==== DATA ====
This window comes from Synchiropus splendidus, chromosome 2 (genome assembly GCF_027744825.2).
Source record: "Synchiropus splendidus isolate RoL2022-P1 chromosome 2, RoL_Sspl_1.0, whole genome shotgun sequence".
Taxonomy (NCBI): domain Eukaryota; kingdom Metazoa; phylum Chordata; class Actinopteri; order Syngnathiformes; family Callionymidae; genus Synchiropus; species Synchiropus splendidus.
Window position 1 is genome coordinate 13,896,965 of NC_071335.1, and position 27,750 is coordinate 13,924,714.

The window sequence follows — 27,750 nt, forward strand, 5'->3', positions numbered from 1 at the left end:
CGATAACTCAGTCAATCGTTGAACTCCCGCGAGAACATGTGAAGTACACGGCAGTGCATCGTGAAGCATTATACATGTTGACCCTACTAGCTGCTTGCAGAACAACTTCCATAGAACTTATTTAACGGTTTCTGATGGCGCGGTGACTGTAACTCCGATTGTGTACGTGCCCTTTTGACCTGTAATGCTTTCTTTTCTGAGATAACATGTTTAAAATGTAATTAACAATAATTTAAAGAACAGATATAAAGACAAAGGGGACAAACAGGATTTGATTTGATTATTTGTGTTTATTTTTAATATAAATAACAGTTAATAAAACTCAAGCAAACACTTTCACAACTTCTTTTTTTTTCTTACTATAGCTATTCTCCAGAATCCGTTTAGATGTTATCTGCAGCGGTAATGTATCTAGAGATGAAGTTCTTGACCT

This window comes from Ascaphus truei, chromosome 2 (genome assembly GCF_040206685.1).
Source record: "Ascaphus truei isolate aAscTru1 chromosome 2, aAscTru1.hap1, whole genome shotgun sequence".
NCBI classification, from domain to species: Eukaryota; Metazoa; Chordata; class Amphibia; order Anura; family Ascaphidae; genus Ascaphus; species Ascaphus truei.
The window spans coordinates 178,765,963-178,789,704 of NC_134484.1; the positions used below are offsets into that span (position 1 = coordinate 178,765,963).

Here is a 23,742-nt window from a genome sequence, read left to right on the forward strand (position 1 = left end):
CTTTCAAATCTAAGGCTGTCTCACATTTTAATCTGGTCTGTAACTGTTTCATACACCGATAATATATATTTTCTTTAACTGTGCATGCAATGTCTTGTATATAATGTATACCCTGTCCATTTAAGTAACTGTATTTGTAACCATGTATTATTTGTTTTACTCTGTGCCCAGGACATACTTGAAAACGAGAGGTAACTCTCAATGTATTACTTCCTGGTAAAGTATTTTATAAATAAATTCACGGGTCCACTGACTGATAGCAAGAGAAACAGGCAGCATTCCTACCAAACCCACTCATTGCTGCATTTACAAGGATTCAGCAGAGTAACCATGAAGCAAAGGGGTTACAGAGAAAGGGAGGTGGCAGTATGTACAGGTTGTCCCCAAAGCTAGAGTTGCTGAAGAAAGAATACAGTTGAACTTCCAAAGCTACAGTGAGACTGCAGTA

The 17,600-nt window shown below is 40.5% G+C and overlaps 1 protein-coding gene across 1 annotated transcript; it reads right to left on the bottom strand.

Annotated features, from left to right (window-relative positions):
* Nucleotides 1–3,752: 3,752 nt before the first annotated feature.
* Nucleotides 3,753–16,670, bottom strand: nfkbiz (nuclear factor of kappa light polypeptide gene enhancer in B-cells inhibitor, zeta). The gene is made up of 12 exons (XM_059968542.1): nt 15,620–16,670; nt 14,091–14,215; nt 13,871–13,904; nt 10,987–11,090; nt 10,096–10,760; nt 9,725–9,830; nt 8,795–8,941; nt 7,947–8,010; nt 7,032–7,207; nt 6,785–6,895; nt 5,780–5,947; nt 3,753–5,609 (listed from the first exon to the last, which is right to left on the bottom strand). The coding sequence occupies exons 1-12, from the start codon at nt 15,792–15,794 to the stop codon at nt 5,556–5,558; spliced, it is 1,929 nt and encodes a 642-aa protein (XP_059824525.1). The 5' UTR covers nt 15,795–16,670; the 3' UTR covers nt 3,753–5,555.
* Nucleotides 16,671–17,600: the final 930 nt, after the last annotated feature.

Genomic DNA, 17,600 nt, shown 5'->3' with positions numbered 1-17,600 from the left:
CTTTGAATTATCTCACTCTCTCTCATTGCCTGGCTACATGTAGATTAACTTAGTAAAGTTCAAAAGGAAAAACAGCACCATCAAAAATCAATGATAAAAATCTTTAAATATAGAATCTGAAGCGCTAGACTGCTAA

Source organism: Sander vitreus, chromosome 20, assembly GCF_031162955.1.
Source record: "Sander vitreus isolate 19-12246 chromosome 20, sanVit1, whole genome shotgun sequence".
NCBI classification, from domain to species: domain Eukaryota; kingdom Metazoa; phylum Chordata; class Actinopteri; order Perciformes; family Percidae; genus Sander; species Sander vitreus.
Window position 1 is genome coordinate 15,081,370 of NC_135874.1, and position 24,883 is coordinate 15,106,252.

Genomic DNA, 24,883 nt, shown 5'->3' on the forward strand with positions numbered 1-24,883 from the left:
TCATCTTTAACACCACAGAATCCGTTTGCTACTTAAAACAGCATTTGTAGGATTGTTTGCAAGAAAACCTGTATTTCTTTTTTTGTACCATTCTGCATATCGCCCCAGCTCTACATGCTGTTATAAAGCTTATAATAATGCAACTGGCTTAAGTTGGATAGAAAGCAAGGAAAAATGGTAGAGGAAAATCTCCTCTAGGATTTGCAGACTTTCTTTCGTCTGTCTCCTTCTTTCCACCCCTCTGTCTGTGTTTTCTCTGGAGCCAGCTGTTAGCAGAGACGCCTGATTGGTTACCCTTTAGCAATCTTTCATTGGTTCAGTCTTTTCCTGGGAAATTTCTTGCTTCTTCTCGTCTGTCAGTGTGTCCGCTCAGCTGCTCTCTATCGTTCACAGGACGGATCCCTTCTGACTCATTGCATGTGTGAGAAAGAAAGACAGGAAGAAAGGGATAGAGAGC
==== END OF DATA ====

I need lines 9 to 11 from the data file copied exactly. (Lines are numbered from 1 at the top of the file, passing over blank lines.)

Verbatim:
NCBI classification, from domain to species: Eukaryota; Metazoa; Chordata; class Amphibia; order Anura; family Ascaphidae; genus Ascaphus; species Ascaphus truei.
The window spans coordinates 178,765,963-178,789,704 of NC_134484.1; the positions used below are offsets into that span (position 1 = coordinate 178,765,963).

Here is a 23,742-nt window from a genome sequence, read left to right on the forward strand (position 1 = left end):